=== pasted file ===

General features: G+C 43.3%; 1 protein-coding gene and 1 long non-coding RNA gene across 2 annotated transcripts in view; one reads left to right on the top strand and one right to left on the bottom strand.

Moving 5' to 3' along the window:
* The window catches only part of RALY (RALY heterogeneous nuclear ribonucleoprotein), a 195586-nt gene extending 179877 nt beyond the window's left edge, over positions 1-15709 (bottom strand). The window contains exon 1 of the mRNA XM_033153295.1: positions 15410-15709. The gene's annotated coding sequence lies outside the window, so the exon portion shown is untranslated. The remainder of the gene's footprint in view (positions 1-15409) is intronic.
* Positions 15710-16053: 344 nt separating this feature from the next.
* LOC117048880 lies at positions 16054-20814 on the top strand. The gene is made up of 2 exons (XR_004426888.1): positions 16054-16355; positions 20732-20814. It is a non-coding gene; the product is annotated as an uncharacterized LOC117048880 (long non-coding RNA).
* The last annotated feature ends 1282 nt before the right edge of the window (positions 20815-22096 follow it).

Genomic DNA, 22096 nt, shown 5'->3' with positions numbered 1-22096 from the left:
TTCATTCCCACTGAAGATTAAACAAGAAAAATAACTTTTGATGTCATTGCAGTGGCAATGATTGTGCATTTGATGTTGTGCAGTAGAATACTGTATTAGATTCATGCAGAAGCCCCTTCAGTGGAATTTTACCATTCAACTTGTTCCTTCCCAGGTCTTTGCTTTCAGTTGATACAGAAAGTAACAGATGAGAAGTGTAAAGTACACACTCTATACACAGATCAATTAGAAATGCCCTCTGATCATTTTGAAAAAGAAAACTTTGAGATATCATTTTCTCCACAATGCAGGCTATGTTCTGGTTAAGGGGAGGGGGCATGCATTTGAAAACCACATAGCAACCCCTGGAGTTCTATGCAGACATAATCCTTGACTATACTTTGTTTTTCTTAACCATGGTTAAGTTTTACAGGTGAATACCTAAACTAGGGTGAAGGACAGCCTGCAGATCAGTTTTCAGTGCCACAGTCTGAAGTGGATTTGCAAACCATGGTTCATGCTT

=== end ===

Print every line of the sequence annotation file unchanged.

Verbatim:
General features: G+C 43.3%; 1 protein-coding gene and 1 long non-coding RNA gene across 2 annotated transcripts in view; one reads left to right on the top strand and one right to left on the bottom strand.

Moving 5' to 3' along the window:
* The window catches only part of RALY (RALY heterogeneous nuclear ribonucleoprotein), a 195586-nt gene extending 179877 nt beyond the window's left edge, over positions 1-15709 (bottom strand). The window contains exon 1 of the mRNA XM_033153295.1: positions 15410-15709. The gene's annotated coding sequence lies outside the window, so the exon portion shown is untranslated. The remainder of the gene's footprint in view (positions 1-15409) is intronic.
* Positions 15710-16053: 344 nt separating this feature from the next.
* LOC117048880 lies at positions 16054-20814 on the top strand. The gene is made up of 2 exons (XR_004426888.1): positions 16054-16355; positions 20732-20814. It is a non-coding gene; the product is annotated as an uncharacterized LOC117048880 (long non-coding RNA).
* The last annotated feature ends 1282 nt before the right edge of the window (positions 20815-22096 follow it).

Genomic DNA, 22096 nt, shown 5'->3' with positions numbered 1-22096 from the left:
TTCATTCCCACTGAAGATTAAACAAGAAAAATAACTTTTGATGTCATTGCAGTGGCAATGATTGTGCATTTGATGTTGTGCAGTAGAATACTGTATTAGATTCATGCAGAAGCCCCTTCAGTGGAATTTTACCATTCAACTTGTTCCTTCCCAGGTCTTTGCTTTCAGTTGATACAGAAAGTAACAGATGAGAAGTGTAAAGTACACACTCTATACACAGATCAATTAGAAATGCCCTCTGATCATTTTGAAAAAGAAAACTTTGAGATATCATTTTCTCCACAATGCAGGCTATGTTCTGGTTAAGGGGAGGGGGCATGCATTTGAAAACCACATAGCAACCCCTGGAGTTCTATGCAGACATAATCCTTGACTATACTTTGTTTTTCTTAACCATGGTTAAGTTTTACAGGTGAATACCTAAACTAGGGTGAAGGACAGCCTGCAGATCAGTTTTCAGTGCCACAGTCTGAAGTGGATTTGCAAACCATGGTTCATGCTT